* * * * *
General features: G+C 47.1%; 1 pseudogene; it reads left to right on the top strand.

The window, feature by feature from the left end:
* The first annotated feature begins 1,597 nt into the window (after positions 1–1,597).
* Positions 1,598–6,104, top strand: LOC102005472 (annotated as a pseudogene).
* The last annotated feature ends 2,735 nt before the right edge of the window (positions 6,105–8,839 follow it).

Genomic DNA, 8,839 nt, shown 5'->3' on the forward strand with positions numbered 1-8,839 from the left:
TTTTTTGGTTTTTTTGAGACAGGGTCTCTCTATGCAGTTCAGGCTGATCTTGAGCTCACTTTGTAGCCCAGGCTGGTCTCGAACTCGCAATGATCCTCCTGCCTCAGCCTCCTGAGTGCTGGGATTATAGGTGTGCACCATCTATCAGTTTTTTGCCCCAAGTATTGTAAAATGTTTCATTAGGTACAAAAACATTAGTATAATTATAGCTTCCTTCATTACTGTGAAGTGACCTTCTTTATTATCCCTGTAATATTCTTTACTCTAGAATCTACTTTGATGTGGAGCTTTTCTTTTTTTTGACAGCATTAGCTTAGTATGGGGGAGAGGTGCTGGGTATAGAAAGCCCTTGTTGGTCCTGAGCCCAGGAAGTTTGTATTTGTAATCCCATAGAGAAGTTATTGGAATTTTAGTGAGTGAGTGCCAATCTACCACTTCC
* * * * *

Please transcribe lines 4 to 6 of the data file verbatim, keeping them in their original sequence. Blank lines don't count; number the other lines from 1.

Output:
* Positions 1,598–6,104, top strand: LOC102005472 (annotated as a pseudogene).
* The last annotated feature ends 2,735 nt before the right edge of the window (positions 6,105–8,839 follow it).

Genomic DNA, 8,839 nt, shown 5'->3' on the forward strand with positions numbered 1-8,839 from the left: